We're at about 1000 Cds sold already. Mechanical royalties cost about $900, Cds, Jewel Cases and paper approx another $1,000. That means almost 8k in profits. Any wonder why we don't sell pizzas?

Phil

Member for

17 years 6 months

Cucco Thu, 12/21/2006 - 06:34
pmolsonmus wrote: Hi,

Thanks for the info. The total bill from HotCards for 2000 booklets and trayliners was just over $300 bucks plus shipping. It was about the same for just paper and prescored liners when I looked into it. They print, cut, fold and score for that price. Which means I don't have to do it or oversee quality control.

As producer, engineer, mixer, master(er?), music director, baby-sitter, crowd control, piano player, chief cook and bottle washer - if I don't need to oversee the paper end of this thing as well, I'm happy. And oh yeah, it's Christmas and we've got about a-gazillion concerts and other activities going on.

We're at about 1000 Cds sold already. Mechanical royalties cost about $900, Cds, Jewel Cases and paper approx another $1,000. That means almost 8k in profits. Any wonder why we don't sell pizzas?

Phil

That's awesome Phil!!! Congratulations!

I'm glad to see someone out there taking care of the mechanical licenses! (I'm sure most of our acoustic recording bretheren out here in RO land do as well!) Some of my competition here in the area have never heard of such things!

Granted, when I only sell 40 of a disc, it's difficult to obtain a license, but the word is "difficult" not impossible! (Actually, I have one publisher to whom I submitted a request in 1999 for 32 discs. The discs have long since been sold and likely are never ever played - it was for a Jr. High Band concert in Timbuktu! - but still - I've yet to hear back from them. My usual turn around on licenses from publishers directly is pretty long - 3-4 months! I wish Harry Fox would license smaller quantities!)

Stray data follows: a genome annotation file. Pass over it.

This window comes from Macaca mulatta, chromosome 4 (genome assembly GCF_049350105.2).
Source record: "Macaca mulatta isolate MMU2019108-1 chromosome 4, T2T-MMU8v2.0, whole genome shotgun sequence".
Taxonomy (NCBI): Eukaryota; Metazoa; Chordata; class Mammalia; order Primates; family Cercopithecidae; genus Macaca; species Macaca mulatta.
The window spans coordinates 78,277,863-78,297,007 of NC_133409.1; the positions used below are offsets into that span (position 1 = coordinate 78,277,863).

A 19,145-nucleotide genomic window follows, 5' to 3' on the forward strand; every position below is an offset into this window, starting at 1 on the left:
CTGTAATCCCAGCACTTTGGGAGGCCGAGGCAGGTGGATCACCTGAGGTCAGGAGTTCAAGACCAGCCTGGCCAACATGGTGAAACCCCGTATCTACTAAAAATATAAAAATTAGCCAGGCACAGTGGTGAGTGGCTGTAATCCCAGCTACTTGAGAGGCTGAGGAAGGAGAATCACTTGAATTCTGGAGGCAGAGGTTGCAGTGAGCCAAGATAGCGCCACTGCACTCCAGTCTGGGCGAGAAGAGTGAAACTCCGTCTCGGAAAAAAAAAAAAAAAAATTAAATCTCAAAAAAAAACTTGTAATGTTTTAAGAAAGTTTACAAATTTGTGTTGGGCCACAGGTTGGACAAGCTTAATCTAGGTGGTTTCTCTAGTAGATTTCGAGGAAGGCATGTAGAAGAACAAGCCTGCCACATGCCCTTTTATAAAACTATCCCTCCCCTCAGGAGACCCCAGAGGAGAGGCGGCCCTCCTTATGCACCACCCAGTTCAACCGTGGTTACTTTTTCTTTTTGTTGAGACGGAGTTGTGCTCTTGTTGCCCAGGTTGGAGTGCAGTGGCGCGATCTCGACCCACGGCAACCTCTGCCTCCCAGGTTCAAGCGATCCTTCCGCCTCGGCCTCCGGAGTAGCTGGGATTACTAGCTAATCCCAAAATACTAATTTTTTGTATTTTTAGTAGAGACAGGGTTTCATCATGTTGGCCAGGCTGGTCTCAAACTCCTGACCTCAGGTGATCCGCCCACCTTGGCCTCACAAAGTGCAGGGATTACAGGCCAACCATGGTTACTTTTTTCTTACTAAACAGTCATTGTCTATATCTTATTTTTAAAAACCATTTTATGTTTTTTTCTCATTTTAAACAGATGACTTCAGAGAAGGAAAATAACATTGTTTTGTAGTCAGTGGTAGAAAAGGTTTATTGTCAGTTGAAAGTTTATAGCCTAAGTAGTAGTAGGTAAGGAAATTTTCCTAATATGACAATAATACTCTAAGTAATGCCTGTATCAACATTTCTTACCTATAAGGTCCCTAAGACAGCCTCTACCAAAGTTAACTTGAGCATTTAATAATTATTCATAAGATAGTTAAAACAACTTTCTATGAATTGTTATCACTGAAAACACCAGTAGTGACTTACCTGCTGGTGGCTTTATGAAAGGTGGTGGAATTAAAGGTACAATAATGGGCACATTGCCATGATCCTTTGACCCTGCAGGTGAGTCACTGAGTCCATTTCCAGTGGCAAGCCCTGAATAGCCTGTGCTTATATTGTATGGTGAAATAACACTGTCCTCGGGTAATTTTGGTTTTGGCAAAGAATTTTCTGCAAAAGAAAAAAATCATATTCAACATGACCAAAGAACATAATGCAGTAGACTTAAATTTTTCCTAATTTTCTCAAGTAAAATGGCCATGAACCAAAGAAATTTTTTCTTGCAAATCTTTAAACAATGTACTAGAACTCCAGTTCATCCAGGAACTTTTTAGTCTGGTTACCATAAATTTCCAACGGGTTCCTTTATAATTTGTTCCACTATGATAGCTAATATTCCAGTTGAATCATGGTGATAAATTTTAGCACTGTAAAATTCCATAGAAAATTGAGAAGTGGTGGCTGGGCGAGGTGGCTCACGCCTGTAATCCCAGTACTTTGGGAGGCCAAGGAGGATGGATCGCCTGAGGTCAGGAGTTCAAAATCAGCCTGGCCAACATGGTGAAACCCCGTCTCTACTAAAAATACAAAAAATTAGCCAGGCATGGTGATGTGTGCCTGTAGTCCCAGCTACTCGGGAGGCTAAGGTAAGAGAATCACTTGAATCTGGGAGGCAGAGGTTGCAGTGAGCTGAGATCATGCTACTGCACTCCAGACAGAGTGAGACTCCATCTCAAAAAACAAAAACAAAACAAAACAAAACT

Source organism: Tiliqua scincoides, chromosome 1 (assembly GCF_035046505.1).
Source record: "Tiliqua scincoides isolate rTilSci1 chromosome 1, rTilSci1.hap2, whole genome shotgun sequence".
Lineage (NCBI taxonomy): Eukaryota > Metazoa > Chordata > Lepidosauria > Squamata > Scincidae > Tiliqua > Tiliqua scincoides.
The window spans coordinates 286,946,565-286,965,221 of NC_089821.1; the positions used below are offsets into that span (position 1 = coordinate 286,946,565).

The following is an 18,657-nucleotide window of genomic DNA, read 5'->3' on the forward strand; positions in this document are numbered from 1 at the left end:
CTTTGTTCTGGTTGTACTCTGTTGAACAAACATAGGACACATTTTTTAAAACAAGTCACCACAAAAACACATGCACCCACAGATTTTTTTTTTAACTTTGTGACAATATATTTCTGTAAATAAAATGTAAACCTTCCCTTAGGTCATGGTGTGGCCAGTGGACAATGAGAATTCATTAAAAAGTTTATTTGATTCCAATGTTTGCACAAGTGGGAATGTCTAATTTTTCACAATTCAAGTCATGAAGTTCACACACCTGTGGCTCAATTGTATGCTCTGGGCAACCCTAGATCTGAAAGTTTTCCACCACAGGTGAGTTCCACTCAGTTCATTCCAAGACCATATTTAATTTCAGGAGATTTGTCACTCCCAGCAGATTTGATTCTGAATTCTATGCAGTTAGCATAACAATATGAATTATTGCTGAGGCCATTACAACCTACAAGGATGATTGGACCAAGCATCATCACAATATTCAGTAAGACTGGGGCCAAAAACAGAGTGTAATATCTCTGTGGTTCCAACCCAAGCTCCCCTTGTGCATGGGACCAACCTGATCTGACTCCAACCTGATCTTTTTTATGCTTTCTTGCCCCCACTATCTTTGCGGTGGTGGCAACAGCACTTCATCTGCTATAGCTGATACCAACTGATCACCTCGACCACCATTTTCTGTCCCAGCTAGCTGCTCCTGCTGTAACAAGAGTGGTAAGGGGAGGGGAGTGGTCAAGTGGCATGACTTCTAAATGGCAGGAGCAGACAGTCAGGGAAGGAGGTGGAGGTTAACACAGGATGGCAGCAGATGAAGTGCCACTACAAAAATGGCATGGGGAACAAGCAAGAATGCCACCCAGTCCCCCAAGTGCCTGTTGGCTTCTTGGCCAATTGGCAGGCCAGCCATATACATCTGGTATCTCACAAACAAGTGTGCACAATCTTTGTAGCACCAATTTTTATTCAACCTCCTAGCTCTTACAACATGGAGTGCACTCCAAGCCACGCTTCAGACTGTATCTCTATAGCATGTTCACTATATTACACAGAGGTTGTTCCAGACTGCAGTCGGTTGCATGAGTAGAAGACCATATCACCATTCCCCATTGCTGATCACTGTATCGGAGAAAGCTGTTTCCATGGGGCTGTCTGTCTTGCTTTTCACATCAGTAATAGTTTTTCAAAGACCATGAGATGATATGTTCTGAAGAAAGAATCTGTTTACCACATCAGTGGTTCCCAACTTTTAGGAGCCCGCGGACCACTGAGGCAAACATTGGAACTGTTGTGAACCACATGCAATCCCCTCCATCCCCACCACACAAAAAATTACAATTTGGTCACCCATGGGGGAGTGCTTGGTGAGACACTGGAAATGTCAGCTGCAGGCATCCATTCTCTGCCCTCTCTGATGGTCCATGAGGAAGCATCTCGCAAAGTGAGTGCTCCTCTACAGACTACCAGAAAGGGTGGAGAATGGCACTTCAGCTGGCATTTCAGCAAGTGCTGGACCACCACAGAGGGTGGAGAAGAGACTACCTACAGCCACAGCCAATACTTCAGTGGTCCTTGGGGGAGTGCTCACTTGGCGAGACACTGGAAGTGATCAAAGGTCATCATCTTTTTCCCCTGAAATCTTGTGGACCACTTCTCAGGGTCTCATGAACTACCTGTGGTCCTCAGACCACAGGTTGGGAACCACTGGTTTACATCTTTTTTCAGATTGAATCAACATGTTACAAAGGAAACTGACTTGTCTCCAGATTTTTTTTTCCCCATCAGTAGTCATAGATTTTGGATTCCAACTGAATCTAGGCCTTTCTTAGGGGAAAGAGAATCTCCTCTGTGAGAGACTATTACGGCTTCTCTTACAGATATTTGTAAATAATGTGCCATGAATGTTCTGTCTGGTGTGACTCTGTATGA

Anyway -

Tom -

I totally feel your heartache re: the Xerox! When we first got the printer, we would turn it on and off when needed. BIG mistake. We wasted so much ink! Then, after our 3 year service contract expired, it seemed like we had a tech out at least once a month! Minimum call- $100! Then, like you said, we were constantly throwing out ink that the printer would waste.

Everyone LOVED the raised text/graphics feel and appearance of the Xerox, but it was definitely not worth the headache.

The Okis have been trouble free and consistent. I wouldn't trade them for the world!

J.

Member for